Displaying items by tag: Channel crossing
The Nationality and Borders Bill was proposed by Priti Patel to make provisions for asylum-seekers. However the Bishop of Durham, Paul Butler, said changes to the bill would make the asylum system less fair, not more so. If Patel is successful, those attempting illegal entry could face four years in prison, instead of six months; if they are stopped in the English Channel, they will be returned to France. The bill has already passed through the House of Commons and is currently in the ‘committee stage’ in the House of Lords. If the bill passes through the chamber, amendments will be considered before it is given the Royal Assent. Bishop Paul said, ‘We do not want to see any more people tragically losing their lives in the Channel. In its current form, the bill makes the asylum system more complicated, more cumbersome, and less fair; it provides fewer safe routes and is more expensive.’
After discussions around the Royal Navy working with the Home Office and UK Border Force, it will soon lead operations to limit migrant channel crossings, enabling the Home Office to focus on reforms to the asylum system. Defence select committee chair Tobias Ellwood criticised government plans as ‘rushed’ and a ‘massive distraction’ for the Navy. It is not clear either how the military or other services would be involved or how they could coordinate operations. A source said there was ‘trepidation’ within the MoD about getting involved in such a complex issue. The plans could see Boris Johnson give the Navy authority over government vessels in the channel. Yvette Cooper said we have failed to do the serious and practical work with France that is needed to stop lives being lost and criminal gangs profiting from crossings.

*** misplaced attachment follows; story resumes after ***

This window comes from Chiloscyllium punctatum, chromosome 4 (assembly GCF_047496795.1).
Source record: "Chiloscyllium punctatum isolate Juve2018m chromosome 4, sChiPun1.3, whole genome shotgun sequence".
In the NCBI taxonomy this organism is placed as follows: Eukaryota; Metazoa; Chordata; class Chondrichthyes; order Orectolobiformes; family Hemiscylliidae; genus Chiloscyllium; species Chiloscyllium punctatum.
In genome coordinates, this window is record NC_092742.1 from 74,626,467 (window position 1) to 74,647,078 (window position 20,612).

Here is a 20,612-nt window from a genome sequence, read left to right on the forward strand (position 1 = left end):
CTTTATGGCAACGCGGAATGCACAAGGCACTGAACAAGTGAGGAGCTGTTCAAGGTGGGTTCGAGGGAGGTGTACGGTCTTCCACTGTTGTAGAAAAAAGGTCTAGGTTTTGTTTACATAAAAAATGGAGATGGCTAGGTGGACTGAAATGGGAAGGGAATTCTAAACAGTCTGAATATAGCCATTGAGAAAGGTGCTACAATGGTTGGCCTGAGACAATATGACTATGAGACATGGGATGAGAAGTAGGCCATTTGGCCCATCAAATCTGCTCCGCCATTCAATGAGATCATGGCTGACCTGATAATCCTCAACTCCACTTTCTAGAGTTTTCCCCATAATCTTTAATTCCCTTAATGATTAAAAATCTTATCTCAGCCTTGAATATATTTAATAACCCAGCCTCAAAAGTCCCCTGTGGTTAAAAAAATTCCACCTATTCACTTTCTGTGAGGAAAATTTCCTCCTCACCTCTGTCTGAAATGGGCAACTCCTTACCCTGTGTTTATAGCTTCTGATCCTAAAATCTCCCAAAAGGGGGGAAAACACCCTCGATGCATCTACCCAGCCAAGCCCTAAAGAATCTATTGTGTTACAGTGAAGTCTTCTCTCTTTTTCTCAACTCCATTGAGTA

Pregnant women and three children were among 27 Kurds from Iraq and Iran who drowned trying to cross the Channel. Two male survivors are being treated for exhaustion and hypothermia in a Calais hospital. A criminal investigation has been opened; five men are suspected of direct involvement in the attempted crossing. The bodies were brought by boat and helicopter to Calais, where volunteers with local migrant aid associations lit candles and held aloft placards reading ‘How many more?’ Despite the terrible loss of life, crossings have continued. The next morning forty migrants were brought to Dover by a lifeboat. It is windy on the water and extremely cold, but the determination to get to the UK remains as strong as ever. Boris Johnson said that there are ‘difficulties’ persuading France ‘to do things in a way that the situation deserves’; it was clear French attempts to stop the migrant boats leaving ‘haven't been enough’.